Another week has past, yet my tapestry for art class has only grown about half an inch… When are those due again? Last weekend I had planned on getting at least half way done on the way to Saraguro, however, sleep, of course, overcame me. I had my first mountain hiking experience in Saraguro and wow was that difficult. I was sadly mistaken to realize that there was not only one hike, but one each day. Imagine my surprise. the first hike was supposed to take less than an hour to get to the top of the mountain. I believe I made it in an hour and a half. It was only a little horrifying to scale the side of a mountain with a bajillion foot drop less than a foothold away from my side, especially with the trail consisting mostly of loose dirt, however, I was very pleased with myself that I decided to go for it and that I made it to the top!
While we were up there, I learned that the path we had hiked was once part of the Inca trail, and we were actually sitting where an Inca civilization had once lived. We took a while to rest, and I closed my eyes and tried to imagine what it may have looked like and how their lives may have been. I´ve never really been that interested in history, but it really struck me that people who lived thousands of years ago had been in the exact same spot that I had worked so hard to reach.
The second day the hike was much shorter (yay!). However, it was much steeper (NO!). We first hiked to see a waterfall. Now, in my mind, this waterfall was going to be pretty much an exact copy of the one I always think of when someone says waterfall: the waterfall from Pocahontas. It ended up being skinnier than my body because right now, Ecuador is in dry season. I was a bit diaspointed, to say the least, until I learned that we were hiking on to a cave. In my opinion, the cave was much more impressive. It looked like we were inside of a giant wave carved into the rock. It was definitely worth the extra exhaustion to see the view from inside the cave to the mountains that surrounded us.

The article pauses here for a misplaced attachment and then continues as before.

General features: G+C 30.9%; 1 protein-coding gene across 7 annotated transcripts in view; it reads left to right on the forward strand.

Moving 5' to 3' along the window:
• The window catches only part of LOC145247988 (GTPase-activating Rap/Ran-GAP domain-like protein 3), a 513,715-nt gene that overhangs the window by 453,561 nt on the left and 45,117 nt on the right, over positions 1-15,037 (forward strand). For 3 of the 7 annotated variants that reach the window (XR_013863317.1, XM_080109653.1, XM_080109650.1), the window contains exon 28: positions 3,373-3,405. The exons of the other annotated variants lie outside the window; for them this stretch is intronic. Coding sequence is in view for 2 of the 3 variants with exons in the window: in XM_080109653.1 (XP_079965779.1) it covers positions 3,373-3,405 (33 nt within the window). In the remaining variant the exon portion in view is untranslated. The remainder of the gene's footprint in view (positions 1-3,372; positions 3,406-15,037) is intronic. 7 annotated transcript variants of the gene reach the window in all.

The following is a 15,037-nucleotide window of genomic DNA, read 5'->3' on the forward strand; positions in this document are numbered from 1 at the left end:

I found the weekend activities really interesting, especially those late night ones that were not included in the schedule 😉 These would most likely include, but are not limited to, salsa dancing with my Ecuadorian sister, watching my friends attempt to build a fire inside of our hostel in Saraguro, having late night adventures that include ridiculous missions, and getting busted taking pictures at the museum in Cuenca. All of these decisions I must say I do not regret!
We have less than a week left here in Ecuador and I think that I will find myself missing it a lot more than I anticipate. Our guides from CEDEI have become more like friends to us and I have already learned so much about the other students on this trip. The other night in Saraguro, my friend Jimmy was saying how it was so neat that we all came together from different places, but we have found so much in common. We may have never met each other at Augie, but through this trip we have already found irreplaceable friendships in one another. I will miss my family here in Ecuador and the amazing Ecuadorian friends that I have made, but nevertheless, I am excited to see what Peru will bring.